The Government of Alberta is rethinking how it uses photo radar.
Following an independent third-party review of Alberta’s Automated Traffic Enforcement — commonly referred to as photo radar — the province has announced that it will be making changes regarding how it uses the devices, according to a release from the Government of Alberta.
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“Our goal is to eliminate photo radar as a tool for revenue generation,” said Minister of Transportation Brian Mason, in the release.
“Photo radar operations must contribute to significant traffic safety outcomes, like reducing collisions and saving lives. We are updating the provincial photo radar guidelines to provide the direction and clarity that municipalities and police agencies need in order to focus on safety.”
The review stated that the guidelines surrounding photo radar would need to be updated on a number of fronts to properly contribute to safe driving, including improved accountability as to what the roles and responsibilities of the program are, requiring Traffic Safety Plans that tie collision data in with the radar’s use, and requiring police to post the locations of radar (and the rationale behind why it was placed) on their designated websites every month.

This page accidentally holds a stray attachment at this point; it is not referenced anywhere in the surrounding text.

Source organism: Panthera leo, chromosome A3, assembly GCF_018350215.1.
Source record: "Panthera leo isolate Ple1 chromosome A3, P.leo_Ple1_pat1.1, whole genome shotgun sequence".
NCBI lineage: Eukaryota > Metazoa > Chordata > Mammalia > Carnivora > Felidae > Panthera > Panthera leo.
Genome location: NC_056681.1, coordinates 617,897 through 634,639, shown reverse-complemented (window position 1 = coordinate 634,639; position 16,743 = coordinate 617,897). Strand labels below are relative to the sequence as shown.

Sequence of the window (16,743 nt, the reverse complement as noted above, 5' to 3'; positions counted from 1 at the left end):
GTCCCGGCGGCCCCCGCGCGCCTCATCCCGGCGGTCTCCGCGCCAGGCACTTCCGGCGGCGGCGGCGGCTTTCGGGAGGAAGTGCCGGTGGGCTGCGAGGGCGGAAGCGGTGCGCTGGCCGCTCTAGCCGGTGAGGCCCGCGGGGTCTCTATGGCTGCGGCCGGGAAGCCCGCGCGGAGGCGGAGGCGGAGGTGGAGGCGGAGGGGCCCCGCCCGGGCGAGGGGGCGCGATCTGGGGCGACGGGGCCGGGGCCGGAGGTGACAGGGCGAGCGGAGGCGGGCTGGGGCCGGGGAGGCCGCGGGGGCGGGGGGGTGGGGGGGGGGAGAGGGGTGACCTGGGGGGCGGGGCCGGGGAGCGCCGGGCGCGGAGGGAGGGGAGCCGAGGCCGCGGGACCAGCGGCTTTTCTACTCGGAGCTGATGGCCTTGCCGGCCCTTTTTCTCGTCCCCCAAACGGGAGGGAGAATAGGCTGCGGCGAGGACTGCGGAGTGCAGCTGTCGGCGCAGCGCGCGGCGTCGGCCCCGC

The updates would also prohibit the use of radar in transition zones where speed limits change or on high-speed multi-lane roadways.
An annual report of how the program is contributing to traffic safety would also be required for the third-party’s recommendations to be fully carried out.
Conventional means of scanning traffic — as in a police officer with a radar gun — is still be allowed where automated enforcement is not, along with school, playground, and construction zones, according to the release.
Albertans can expect to see the guideline changes implemented throughout the next year.